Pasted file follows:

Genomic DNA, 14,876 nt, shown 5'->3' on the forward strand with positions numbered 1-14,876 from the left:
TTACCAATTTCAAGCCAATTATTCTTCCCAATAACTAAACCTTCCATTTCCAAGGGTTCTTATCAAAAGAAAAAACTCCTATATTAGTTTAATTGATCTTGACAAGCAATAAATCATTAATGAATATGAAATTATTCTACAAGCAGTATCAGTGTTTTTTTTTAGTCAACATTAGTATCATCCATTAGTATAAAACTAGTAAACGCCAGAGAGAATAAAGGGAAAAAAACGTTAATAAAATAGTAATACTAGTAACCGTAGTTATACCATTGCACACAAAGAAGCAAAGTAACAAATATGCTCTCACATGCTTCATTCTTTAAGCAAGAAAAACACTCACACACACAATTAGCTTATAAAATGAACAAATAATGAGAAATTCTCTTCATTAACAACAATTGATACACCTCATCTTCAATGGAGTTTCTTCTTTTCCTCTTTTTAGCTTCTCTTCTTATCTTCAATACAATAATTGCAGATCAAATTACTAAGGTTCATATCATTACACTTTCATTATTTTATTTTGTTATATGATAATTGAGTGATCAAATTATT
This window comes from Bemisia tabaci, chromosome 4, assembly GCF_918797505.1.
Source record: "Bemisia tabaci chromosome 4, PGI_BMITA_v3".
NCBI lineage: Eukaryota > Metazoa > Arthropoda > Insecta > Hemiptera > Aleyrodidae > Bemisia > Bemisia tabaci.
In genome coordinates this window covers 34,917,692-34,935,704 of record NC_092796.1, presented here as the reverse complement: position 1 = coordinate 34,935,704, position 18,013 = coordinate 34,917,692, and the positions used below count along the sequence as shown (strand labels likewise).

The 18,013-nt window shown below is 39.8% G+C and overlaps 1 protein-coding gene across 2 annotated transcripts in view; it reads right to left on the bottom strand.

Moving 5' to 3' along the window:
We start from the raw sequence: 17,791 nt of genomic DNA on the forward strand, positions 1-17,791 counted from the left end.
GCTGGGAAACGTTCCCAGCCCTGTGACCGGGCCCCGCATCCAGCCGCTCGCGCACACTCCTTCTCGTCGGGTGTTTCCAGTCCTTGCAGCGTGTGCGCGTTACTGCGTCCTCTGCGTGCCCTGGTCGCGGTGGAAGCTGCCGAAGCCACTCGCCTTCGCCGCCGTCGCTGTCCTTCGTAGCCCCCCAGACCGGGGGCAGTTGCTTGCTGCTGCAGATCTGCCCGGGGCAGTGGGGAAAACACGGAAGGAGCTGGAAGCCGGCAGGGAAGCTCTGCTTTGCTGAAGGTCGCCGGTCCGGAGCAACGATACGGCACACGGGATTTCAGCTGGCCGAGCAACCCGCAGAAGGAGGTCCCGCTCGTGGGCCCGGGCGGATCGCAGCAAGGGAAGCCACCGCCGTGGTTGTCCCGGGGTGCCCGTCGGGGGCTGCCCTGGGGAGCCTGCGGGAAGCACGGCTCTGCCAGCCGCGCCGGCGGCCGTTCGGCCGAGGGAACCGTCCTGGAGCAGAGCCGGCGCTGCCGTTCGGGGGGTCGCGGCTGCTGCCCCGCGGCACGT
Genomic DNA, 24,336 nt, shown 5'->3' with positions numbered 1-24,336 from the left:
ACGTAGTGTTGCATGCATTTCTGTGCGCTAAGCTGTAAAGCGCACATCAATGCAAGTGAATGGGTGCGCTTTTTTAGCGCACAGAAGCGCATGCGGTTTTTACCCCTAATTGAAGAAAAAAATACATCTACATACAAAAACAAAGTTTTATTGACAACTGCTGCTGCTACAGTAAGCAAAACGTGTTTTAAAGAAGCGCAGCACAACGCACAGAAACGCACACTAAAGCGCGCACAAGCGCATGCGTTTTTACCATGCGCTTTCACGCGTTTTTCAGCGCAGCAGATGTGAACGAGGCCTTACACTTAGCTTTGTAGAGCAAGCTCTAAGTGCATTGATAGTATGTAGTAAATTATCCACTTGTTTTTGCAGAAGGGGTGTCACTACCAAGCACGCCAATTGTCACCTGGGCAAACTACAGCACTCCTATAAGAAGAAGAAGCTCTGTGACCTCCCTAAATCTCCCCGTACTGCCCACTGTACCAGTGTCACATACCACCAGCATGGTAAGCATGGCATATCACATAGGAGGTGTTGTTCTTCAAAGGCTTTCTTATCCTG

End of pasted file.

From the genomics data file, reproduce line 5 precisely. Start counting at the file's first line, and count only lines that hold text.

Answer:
NCBI lineage: Eukaryota > Metazoa > Arthropoda > Insecta > Hemiptera > Aleyrodidae > Bemisia > Bemisia tabaci.